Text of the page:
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Spatial trends of dioxin-like compounds in Atlantic anguillid eels
Byer, J.D.; Alaee, M.; Brown, R.S.; Lebeuf, M.; Backus, S.; Keir, M.; Pacepavicius, G.; Casselman, J.; Belpaire, C.; Oliveira, K.; Verreault, G.; Hodson, P.V. (2013). Spatial trends of dioxin-like compounds in Atlantic anguillid eels. Chemosphere 91(10): 1439-1446.
In: Chemosphere. Elsevier: Oxford. ISSN 0045-6535; e-ISSN 1879-1298, meer
Peer reviewed article  

Beschikbaar in  Auteurs 

    Anguilla anguilla (Linnaeus, 1758) [WoRMS]; Anguilla rostrata (Lesueur, 1817) [WoRMS]
Author keywords
    Dioxin-like compounds; American eel (Anguilla rostrata); European eel(Anguilla anguilla); Toxic equivalence; Recruitment failure; Fishconsumption guidelines

Auteurs  Top 
  • Byer, J.D.
  • Alaee, M.
  • Brown, R.S.
  • Lebeuf, M.
  • Backus, S.
  • Keir, M.
  • Pacepavicius, G.
  • Casselman, J.
  • Belpaire, C.
  • Oliveira, K.
  • Verreault, G.
  • Hodson, P.V.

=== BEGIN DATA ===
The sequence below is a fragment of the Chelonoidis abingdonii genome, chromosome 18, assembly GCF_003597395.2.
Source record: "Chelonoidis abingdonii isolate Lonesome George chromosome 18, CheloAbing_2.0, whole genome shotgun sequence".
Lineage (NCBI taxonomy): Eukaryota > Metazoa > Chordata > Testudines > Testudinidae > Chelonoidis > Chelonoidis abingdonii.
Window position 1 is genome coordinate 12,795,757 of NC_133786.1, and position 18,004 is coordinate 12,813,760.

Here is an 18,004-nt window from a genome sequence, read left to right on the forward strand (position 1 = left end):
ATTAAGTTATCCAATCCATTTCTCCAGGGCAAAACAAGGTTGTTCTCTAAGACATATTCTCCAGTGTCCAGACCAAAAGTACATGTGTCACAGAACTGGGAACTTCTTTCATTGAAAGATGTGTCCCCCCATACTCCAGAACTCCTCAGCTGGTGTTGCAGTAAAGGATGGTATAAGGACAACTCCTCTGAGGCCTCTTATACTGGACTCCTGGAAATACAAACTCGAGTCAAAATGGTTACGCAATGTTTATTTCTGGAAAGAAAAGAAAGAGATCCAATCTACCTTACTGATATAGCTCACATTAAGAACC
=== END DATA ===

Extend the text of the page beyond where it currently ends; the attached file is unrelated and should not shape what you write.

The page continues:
Several temperate freshwater eel stocks have experienced unsustainable declines, yet to be explained. The decline of lake trout (Salvelinus namaycush) in Lake Ontario has been linked to aryl-hydrocarbon receptor agonists such as polychlorinated dibenzo-p-dioxins/dibenzofurans (PCDD/Fs), dioxin-like polychlorinated biphenyls (dl-PCBs), and polychlorinated naphthalenes (PCNs), and the question remains whether eels are affected similarly by these compounds. Concentrations of PCDD/Fs, dl-PCBs, and PCNs were determined in eels collected at seven locations in eastern Canada including L. Ontario, one location in New York, USA, and one location in Flanders, Belgium. Concentrations varied greatly among origins, indicating dissimilar historic loadings to local areas. The risk to eel reproduction was evaluated with 2,3,7,8-TCDD toxic equivalents, and increased by 10-fold from the least to most contaminated site. The risk to eel recruitment from dioxin-like compounds in American eel using available guidelines is low. The development of a more comprehensive model for eel recruitment risk assessment due to dioxin-like compounds, using eel-specific guidelines, is recommended. Toxic equivalents were 5-fold higher when based on mammalian toxic equivalency factors compared to fish values. About half of the eels captured in L. Ontario exceeded the Canadian guideline for fish consumption (20 pg TEQ g-1 ww), but there were no other exceedances in Canada. The current risk to eel consumers in Canada is low overall, except for highly urbanized and industrialized areas.

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